The Functions of Nutrients
There are six categories of essential nutrients which are required for human survival. These are carbohydrates, proteins, lipids, vitamins, minerals as well as water. The greatest way of getting these nutrients into your body is by following a varied, healthy and whole foods diet which features an abundance of fresh vegetables and fruits, whole grains, lean proteins, non-fat dairy products as well as healthy fats. Dietary requirements are different depending on how old you are and whether or not you’re a man or a woman.
As human, we derive the majority of our energy from carbohydrates. Together with providing fuel for physical activity and exercise, these nutrients also power the body’s involuntary functions, including:
- Breathing, and
- Digestive processes.
Food that is considered to fall into the carbohydrate nutrient category include:
- grains and grain products,
- fruits and vegetables,
- dairy products
- and legumes.
You should be getting 40 – 60% of your calorific intake from carbohydrates.
Skin, muscle and bones are dependent on dietary protein for these parts of the body to grow normally as well as to develop. Getting enough protein is not often a challenge in industrialized countries such as the United States.
Complete proteins that come from animal sources contain all the amino acids that your body needs in order to function normally. Plant sources of protein only contain incomplete proteins. This means that some amino acids are not present.
If you do not eat much meat, chicken or fish consume a number of different protein-rich plant foods, for example
- and whole grains.
This is to make sure that you have the best combination of amino acids.
You may have the notion that lipids, or fats, are dietary enemies. However, they are as necessary to the body’s normal functioning as are the other vital nutrients. Dietary fat assists with the absorption of vitamins, supports the health of cell membranes and helps to maintain the body’s immune system. Make the wise choice of healthy, unsaturated fats such as olive oil and nut oil. Don’t choose saturated fats from fatty meats as an overabundance of these in your diet could lead to coronary heart disease.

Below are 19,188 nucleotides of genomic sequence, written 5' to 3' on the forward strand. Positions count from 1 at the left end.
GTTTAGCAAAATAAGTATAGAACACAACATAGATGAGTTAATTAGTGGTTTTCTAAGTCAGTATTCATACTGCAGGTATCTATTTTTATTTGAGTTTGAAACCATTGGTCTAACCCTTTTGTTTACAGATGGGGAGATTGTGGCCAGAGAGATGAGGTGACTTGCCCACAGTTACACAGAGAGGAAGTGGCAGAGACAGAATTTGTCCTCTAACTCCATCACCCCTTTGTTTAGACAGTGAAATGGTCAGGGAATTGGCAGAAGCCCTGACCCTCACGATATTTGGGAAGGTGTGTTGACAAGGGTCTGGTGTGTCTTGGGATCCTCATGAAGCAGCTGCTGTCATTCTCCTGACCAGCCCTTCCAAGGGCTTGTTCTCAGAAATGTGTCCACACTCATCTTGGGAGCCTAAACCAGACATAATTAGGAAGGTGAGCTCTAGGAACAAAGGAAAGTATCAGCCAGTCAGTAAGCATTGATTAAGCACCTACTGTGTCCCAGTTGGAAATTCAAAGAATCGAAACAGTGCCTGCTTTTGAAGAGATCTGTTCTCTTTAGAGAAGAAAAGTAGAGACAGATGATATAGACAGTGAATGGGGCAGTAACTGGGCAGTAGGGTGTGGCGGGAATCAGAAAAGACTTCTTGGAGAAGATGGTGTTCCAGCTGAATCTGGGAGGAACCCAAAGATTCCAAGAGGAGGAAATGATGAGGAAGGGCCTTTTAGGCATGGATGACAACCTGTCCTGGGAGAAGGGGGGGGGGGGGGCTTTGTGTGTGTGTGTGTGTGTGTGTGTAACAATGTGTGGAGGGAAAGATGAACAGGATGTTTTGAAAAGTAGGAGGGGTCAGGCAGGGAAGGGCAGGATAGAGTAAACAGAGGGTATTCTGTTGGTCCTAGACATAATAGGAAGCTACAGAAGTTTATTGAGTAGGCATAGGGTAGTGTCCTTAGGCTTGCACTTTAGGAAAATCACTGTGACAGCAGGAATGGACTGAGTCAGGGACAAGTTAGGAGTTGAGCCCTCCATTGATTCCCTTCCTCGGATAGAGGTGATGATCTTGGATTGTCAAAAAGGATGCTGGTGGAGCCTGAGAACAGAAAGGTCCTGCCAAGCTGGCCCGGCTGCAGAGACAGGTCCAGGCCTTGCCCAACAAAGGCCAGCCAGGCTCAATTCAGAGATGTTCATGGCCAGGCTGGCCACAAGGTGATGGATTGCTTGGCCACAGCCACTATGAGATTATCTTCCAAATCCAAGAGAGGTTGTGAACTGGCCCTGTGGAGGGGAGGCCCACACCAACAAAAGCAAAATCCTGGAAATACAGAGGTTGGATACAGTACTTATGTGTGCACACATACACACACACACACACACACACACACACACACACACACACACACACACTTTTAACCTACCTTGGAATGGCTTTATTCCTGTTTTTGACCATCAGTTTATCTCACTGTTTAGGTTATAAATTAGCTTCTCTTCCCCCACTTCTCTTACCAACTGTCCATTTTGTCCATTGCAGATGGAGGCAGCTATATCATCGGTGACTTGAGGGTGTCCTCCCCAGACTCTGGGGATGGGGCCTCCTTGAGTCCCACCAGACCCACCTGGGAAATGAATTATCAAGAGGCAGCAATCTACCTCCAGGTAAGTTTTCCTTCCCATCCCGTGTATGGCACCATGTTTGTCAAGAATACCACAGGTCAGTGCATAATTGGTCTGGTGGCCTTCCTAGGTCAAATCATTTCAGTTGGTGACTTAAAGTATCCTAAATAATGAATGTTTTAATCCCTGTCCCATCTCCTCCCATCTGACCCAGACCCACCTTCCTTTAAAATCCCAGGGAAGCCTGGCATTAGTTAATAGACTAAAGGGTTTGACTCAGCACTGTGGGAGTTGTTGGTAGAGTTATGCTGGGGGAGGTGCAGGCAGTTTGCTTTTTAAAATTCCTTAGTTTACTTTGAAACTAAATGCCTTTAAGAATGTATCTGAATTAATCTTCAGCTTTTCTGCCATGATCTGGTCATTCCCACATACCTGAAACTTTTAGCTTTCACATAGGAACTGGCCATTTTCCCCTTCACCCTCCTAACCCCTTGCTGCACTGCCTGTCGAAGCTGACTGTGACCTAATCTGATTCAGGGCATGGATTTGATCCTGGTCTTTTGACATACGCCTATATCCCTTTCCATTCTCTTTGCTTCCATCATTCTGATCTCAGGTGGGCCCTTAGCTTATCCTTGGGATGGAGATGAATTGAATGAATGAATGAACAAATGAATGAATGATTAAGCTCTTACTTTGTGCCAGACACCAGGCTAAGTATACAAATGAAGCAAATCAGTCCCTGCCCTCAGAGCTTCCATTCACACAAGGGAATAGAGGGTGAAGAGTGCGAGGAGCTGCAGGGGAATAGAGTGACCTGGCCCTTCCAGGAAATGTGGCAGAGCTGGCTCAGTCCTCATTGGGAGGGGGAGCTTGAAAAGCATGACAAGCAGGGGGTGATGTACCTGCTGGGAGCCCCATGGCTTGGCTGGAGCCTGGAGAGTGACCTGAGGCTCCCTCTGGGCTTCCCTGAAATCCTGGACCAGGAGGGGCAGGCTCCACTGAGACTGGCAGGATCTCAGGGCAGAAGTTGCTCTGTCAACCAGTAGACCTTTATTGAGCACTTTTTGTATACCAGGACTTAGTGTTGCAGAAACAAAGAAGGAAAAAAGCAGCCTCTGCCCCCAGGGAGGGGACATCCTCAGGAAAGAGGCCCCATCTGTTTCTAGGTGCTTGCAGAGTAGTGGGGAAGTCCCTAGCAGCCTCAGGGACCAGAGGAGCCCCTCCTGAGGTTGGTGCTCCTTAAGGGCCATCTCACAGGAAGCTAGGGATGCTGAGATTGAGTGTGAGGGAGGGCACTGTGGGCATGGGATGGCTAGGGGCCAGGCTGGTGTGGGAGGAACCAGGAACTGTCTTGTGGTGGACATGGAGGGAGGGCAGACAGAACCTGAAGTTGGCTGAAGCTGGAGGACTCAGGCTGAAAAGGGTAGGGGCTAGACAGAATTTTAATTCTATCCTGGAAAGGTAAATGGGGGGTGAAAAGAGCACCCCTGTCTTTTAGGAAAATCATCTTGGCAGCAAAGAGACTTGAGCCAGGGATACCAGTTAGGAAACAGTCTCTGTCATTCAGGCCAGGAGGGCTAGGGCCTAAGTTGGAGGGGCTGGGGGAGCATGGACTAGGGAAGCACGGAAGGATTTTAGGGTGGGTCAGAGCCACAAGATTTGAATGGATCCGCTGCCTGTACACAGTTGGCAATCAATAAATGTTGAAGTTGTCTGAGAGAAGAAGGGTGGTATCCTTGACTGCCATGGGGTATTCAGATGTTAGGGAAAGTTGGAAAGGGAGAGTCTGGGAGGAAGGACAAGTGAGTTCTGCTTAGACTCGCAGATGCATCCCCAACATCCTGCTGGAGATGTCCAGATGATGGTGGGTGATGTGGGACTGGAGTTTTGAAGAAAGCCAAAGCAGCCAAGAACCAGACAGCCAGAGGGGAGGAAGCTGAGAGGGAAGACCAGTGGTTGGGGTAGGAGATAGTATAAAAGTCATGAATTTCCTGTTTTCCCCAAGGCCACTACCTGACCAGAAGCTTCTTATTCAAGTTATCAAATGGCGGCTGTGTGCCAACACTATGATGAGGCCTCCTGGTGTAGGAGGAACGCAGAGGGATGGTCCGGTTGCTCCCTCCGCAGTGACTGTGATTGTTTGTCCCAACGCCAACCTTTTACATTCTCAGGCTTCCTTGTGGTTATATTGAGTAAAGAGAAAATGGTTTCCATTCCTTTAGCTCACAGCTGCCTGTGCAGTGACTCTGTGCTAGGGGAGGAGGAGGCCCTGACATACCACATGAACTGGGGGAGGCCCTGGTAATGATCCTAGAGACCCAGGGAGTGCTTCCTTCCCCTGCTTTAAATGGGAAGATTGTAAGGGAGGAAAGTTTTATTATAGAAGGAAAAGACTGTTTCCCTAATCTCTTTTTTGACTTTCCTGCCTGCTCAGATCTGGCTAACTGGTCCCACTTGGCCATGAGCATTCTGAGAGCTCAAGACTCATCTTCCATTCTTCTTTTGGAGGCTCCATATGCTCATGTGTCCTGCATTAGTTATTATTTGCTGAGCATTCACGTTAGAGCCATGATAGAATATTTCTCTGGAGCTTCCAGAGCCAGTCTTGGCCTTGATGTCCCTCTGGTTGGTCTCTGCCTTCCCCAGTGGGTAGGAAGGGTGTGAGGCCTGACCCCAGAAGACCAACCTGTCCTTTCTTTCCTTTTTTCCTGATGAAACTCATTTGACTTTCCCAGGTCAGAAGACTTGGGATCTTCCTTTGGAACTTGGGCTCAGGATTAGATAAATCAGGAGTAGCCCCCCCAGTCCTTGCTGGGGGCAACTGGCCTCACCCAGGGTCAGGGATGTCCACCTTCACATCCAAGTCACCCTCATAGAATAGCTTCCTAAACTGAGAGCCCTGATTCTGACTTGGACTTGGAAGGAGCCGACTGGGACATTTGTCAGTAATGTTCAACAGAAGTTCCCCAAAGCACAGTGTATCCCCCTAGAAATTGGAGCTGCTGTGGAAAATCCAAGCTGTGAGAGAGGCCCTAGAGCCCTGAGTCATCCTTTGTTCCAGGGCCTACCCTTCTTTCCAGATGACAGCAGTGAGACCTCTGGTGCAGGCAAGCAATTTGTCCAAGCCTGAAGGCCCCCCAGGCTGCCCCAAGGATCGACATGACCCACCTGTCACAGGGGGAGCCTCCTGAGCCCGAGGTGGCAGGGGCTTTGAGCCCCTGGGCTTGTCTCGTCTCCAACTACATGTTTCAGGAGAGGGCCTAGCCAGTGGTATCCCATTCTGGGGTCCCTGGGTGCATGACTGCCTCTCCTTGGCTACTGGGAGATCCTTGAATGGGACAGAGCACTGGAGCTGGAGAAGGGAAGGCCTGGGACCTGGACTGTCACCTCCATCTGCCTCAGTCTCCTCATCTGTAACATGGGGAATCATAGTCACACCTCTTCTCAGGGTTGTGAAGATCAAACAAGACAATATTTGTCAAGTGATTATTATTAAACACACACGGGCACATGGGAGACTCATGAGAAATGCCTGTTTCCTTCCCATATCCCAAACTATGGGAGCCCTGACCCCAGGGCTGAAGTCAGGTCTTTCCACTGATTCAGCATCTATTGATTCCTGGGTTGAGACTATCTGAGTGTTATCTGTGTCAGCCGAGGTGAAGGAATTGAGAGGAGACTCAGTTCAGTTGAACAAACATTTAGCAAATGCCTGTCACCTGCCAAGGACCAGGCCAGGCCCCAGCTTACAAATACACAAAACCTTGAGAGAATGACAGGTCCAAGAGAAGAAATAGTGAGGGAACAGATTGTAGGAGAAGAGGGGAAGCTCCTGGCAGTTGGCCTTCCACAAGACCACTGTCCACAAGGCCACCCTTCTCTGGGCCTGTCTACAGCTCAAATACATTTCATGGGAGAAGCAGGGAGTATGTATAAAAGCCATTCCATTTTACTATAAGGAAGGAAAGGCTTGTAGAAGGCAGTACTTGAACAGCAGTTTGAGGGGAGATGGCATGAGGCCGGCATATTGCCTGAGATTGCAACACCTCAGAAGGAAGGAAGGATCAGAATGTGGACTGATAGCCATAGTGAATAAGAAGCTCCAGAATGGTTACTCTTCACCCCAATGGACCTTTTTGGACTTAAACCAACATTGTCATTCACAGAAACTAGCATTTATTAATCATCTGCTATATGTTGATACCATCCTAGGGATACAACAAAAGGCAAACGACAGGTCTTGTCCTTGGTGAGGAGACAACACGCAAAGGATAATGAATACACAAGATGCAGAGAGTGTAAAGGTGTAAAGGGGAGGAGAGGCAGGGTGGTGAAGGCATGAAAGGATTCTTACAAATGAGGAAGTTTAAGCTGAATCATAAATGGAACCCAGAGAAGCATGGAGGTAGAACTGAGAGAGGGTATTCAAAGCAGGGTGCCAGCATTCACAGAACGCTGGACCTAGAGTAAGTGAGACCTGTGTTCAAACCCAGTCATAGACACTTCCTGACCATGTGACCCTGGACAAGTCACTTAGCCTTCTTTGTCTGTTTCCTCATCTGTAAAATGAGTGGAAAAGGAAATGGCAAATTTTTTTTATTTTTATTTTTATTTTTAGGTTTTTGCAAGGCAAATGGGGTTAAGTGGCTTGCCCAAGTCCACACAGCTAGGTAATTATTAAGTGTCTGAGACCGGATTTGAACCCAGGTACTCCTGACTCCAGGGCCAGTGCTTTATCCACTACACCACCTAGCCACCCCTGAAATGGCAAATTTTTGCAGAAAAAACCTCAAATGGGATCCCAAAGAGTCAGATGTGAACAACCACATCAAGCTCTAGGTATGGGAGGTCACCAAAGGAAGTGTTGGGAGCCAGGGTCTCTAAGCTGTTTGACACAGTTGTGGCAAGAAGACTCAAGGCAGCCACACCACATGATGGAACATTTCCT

Vitamins and Minerals
Vitamins are defined as ‘micronutrients’. This means that the body needs them in exceptionally small quantities. Vitamins are organic compounds that are produced by living beings. On the other hand, minerals are inorganic elements that have their origins in the earth.
Vitamins and minerals sustain the body’s biochemical processes. Each of these vitamins and minerals has a different function. These functions include regulating a person’s metabolism, guarding the cells from oxidative stress and synthesizing hormones.
Making up 60% of the weight of your body, water is extremely important for the normal functioning of all the systems of your body. Water assists with cleansing your body of wastes and toxins, carrying essential nutrients to your cells, lubricating your joints and helping to regulate your body temperature.
While the rule of thumb is to drink eight glasses of water daily, this is not supported by scientific evidence. Another rule that works well for many people is – drink half of your body weight in ounces. Eg – is you weight 160 pounds drink 80 ounces of water every day. If your urine output is approximately six cups per day, your urine is slightly yellowish or clear – and you don’t often feel thirsty – your water intake is likely sufficient.
Most individuals should be able to get all the nutrients – both macro- and micronutrients – from the food that they eat. If you rather want to take vitamin and mineral supplements, consult your doctor if you have any queries about what you need to be taking.
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